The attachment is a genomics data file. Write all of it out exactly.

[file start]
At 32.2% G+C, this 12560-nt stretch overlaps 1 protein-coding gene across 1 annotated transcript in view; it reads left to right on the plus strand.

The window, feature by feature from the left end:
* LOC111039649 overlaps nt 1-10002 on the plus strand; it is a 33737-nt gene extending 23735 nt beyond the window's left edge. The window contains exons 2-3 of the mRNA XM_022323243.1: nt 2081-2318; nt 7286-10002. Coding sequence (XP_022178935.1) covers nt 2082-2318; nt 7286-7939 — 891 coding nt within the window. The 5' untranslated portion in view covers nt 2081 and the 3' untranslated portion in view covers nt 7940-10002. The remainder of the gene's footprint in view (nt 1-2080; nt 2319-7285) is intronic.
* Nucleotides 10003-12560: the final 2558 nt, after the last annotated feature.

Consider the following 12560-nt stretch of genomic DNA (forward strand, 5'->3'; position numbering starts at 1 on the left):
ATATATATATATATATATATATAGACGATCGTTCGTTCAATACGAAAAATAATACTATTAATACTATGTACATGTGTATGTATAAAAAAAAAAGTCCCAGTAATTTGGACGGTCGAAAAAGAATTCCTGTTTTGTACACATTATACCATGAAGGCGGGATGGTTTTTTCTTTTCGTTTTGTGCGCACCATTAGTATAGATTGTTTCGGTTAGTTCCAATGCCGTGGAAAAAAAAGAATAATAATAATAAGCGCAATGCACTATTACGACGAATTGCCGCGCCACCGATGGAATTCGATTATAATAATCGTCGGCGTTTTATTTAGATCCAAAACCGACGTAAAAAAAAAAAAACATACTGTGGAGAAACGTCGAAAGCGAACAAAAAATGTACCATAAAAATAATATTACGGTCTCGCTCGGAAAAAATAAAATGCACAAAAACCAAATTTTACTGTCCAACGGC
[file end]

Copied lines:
At 32.2% G+C, this 12560-nt stretch overlaps 1 protein-coding gene across 1 annotated transcript in view; it reads left to right on the plus strand.

The window, feature by feature from the left end:
* LOC111039649 overlaps nt 1-10002 on the plus strand; it is a 33737-nt gene extending 23735 nt beyond the window's left edge. The window contains exons 2-3 of the mRNA XM_022323243.1: nt 2081-2318; nt 7286-10002. Coding sequence (XP_022178935.1) covers nt 2082-2318; nt 7286-7939 — 891 coding nt within the window. The 5' untranslated portion in view covers nt 2081 and the 3' untranslated portion in view covers nt 7940-10002. The remainder of the gene's footprint in view (nt 1-2080; nt 2319-7285) is intronic.
* Nucleotides 10003-12560: the final 2558 nt, after the last annotated feature.

Consider the following 12560-nt stretch of genomic DNA (forward strand, 5'->3'; position numbering starts at 1 on the left):
ATATATATATATATATATATATAGACGATCGTTCGTTCAATACGAAAAATAATACTATTAATACTATGTACATGTGTATGTATAAAAAAAAAAGTCCCAGTAATTTGGACGGTCGAAAAAGAATTCCTGTTTTGTACACATTATACCATGAAGGCGGGATGGTTTTTTCTTTTCGTTTTGTGCGCACCATTAGTATAGATTGTTTCGGTTAGTTCCAATGCCGTGGAAAAAAAAGAATAATAATAATAAGCGCAATGCACTATTACGACGAATTGCCGCGCCACCGATGGAATTCGATTATAATAATCGTCGGCGTTTTATTTAGATCCAAAACCGACGTAAAAAAAAAAAAACATACTGTGGAGAAACGTCGAAAGCGAACAAAAAATGTACCATAAAAATAATATTACGGTCTCGCTCGGAAAAAATAAAATGCACAAAAACCAAATTTTACTGTCCAACGGC